An employee who does not get vaccinated due to a disability or sincerely held religious belief, practice, or observance may be entitled to a reasonable accommodation that does not pose an undue hardship on the operation of the employer’s business. For example, as a reasonable accommodation, an unvaccinated employee entering the workplace might wear a face mask, work at a social distance from coworkers or non-employees, work a modified shift, undergo periodic tests for COVID-19, be given the opportunity to telework, or accept a reassignment.
Employees who are not vaccinated because of pregnancy may also be entitled (under Title VII) to adjustments to keep working if an employer makes modifications or exceptions for other employees. These modifications may be the same as the accommodations made for an employee based on disability or religion.
How should employers respond when a vaccinated employee is exposed to COVID-19?
The Occupational Safety and Health Administration (“OSHA”), as well as the Centers for Disease Control (the “CDC”), recommend that fully vaccinated employees who have a known exposure to someone with suspected or confirmed COVID-19 should get tested 3-5 days after exposure and should wear a mask in public indoor settings for 14 days or until they receive a negative test result. Therefore, if an employer receives notification that a fully vaccinated employee is exposed to COVID-19, the employer should instruct the employee to wear a mask while in the workplace for 14 days post-exposure or until he/she receives a negative test result. In general, the CDC considers people fully vaccinated: (a) two weeks after their second dose in a two-dose series, such as Pfizer or Moderna vaccines, or (b) two weeks after a single-dose vaccine, such as Johnson & Johnson’s Janssen vaccine.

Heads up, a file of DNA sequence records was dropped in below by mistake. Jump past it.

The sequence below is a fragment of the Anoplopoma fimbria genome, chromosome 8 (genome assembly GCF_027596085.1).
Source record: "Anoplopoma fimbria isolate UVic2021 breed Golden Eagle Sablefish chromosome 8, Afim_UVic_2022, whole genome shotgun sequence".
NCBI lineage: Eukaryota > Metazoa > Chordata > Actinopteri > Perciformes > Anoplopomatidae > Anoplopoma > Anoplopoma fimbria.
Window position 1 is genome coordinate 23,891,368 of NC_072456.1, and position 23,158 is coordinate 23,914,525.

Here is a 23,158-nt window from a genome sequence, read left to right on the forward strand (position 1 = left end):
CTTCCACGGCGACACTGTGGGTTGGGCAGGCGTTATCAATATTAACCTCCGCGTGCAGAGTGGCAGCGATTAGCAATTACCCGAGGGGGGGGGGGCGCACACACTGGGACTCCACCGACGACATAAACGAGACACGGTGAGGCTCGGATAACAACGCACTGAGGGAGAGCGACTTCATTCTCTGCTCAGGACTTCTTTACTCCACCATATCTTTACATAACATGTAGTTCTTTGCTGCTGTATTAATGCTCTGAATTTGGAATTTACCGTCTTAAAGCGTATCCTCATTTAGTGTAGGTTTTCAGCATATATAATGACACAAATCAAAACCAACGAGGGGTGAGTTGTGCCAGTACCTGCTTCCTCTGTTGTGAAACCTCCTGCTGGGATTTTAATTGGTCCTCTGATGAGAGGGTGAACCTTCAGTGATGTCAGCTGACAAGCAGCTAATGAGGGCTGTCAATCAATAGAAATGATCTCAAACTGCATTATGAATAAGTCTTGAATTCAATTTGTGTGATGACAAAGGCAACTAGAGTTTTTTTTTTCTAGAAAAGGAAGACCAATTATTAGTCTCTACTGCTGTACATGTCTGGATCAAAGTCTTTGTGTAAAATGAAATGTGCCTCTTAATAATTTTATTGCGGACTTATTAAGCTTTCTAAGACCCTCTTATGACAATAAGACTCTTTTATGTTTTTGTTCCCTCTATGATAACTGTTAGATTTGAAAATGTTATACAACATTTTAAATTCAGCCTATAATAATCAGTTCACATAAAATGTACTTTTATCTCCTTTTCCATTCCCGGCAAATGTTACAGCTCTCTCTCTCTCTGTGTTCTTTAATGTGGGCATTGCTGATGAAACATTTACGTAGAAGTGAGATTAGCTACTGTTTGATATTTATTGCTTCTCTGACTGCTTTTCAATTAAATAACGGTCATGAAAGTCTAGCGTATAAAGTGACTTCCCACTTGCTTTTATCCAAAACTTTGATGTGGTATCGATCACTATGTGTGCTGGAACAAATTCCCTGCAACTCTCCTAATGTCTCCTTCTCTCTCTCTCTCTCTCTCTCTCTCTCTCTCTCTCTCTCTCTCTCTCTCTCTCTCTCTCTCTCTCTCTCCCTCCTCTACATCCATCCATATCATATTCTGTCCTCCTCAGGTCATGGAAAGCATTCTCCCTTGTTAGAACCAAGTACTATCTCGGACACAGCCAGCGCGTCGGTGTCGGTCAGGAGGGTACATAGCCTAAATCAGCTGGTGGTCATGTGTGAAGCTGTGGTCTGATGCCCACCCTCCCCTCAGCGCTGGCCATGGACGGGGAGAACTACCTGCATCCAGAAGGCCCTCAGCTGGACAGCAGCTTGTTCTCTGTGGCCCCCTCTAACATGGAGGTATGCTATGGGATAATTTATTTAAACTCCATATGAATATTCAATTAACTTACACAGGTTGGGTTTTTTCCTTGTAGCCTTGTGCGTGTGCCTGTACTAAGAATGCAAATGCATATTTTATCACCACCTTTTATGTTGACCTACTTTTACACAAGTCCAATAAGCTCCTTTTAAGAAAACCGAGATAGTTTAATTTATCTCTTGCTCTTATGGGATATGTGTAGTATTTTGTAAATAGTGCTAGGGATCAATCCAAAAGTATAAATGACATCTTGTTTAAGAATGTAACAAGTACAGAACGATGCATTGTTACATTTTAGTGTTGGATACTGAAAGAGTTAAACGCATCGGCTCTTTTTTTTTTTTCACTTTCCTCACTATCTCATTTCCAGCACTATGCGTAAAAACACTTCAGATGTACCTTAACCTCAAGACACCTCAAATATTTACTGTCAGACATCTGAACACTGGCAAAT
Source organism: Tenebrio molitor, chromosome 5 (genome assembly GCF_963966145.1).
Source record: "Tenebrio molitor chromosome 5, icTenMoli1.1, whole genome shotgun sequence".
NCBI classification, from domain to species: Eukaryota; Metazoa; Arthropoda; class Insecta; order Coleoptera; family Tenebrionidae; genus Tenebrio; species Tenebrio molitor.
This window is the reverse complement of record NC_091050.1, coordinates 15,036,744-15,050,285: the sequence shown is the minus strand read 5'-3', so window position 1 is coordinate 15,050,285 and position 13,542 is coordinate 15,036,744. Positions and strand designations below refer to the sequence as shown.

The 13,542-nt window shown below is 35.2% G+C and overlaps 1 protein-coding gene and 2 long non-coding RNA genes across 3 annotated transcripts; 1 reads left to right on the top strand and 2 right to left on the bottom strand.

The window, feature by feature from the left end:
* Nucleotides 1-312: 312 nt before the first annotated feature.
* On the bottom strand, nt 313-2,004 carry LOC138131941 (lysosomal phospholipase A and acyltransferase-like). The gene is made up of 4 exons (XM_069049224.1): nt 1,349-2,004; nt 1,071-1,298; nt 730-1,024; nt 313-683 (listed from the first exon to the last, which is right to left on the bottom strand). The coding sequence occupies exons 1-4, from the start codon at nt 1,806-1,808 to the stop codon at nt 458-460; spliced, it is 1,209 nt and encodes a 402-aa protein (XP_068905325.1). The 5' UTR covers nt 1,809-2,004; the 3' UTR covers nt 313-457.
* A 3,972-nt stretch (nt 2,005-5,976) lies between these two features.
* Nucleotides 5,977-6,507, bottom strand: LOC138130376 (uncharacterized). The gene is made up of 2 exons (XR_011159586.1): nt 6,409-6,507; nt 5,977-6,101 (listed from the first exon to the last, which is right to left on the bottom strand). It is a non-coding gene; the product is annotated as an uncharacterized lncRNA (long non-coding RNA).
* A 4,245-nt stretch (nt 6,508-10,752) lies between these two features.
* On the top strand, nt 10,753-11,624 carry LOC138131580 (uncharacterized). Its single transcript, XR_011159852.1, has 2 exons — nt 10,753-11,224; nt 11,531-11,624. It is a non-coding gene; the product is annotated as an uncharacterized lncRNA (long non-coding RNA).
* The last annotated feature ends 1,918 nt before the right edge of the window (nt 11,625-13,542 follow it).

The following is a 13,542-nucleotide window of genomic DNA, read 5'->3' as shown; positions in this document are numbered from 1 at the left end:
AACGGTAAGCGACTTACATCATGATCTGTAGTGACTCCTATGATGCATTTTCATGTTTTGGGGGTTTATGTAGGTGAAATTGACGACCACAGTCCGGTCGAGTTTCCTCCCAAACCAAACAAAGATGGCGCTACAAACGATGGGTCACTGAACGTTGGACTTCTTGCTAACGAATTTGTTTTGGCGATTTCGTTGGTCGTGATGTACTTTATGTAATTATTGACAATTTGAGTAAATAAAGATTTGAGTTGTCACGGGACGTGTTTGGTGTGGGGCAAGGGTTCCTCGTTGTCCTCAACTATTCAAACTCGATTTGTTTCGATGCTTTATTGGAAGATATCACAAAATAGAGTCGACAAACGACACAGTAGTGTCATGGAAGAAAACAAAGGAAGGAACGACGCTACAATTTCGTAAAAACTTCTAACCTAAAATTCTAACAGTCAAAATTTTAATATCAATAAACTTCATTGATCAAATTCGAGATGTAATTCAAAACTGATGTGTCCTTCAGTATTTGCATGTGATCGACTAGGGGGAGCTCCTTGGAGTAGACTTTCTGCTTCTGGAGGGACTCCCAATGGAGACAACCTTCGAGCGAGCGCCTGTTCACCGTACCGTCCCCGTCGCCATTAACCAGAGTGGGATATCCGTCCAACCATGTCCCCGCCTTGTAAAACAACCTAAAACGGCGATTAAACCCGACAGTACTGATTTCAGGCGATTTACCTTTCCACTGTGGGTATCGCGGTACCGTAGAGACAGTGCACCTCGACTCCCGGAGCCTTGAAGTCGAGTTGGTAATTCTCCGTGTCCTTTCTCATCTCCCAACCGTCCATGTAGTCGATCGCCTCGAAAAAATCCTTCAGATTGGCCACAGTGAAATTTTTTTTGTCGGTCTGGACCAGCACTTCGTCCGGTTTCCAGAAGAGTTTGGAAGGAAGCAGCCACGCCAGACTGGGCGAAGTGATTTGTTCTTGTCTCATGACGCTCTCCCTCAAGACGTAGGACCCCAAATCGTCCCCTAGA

In addition, the employer should instruct a fully vaccinated employee exposed to COVID-19 to strictly monitor himself/herself for symptoms of COVID-19 and maintain social distance (six feet) from coworkers as much as practicable. If symptoms develop, the employer should send the employee home so that he/she may immediately self-isolate.
Can a business ask customers if they have been vaccinated, or does this question impose on customers’ privacy?
Federal law does not restrict business from asking customers about COVID-19 vaccination status. However, some state and local governments have passed laws that do prohibit this question. For example, in Florida, Governor Ron DeSantis issued Executive Order Number 21-81 banning businesses from “requiring patrons or customers to provide any documentation certifying COVID-19 vaccination.” Employers should check their local and state-specific laws relating to this subject.